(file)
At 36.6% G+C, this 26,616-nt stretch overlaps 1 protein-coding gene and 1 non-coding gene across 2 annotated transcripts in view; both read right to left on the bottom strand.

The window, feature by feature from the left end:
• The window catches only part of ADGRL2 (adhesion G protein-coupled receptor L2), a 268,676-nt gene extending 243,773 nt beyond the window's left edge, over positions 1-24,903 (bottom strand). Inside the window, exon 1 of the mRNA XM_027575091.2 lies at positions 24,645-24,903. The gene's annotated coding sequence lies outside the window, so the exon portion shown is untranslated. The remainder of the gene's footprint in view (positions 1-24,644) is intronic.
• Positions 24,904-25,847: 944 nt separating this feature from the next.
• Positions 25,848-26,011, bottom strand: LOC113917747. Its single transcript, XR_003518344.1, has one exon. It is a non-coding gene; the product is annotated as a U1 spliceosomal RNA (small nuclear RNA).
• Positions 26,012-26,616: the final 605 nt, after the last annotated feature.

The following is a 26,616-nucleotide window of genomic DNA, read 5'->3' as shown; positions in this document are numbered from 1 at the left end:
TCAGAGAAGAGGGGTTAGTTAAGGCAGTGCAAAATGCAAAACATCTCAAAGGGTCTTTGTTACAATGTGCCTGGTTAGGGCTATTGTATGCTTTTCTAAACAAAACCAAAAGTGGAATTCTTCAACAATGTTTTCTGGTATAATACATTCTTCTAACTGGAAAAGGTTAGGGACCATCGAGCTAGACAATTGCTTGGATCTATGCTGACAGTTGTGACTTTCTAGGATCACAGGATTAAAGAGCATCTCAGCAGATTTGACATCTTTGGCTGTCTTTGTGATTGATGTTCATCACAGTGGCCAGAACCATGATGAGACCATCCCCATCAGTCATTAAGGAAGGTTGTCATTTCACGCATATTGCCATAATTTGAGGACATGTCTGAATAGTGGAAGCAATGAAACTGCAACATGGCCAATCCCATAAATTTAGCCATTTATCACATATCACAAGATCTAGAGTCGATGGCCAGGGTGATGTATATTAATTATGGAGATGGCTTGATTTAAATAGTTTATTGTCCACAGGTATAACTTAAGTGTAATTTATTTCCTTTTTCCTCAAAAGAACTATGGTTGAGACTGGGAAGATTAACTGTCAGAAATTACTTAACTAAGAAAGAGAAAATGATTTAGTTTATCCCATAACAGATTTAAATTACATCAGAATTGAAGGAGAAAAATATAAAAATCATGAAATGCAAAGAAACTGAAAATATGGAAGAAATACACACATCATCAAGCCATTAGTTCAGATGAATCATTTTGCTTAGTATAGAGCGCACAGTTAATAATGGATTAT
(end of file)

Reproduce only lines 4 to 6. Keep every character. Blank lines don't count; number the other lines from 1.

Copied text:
• Positions 24,904-25,847: 944 nt separating this feature from the next.
• Positions 25,848-26,011, bottom strand: LOC113917747. Its single transcript, XR_003518344.1, has one exon. It is a non-coding gene; the product is annotated as a U1 spliceosomal RNA (small nuclear RNA).
• Positions 26,012-26,616: the final 605 nt, after the last annotated feature.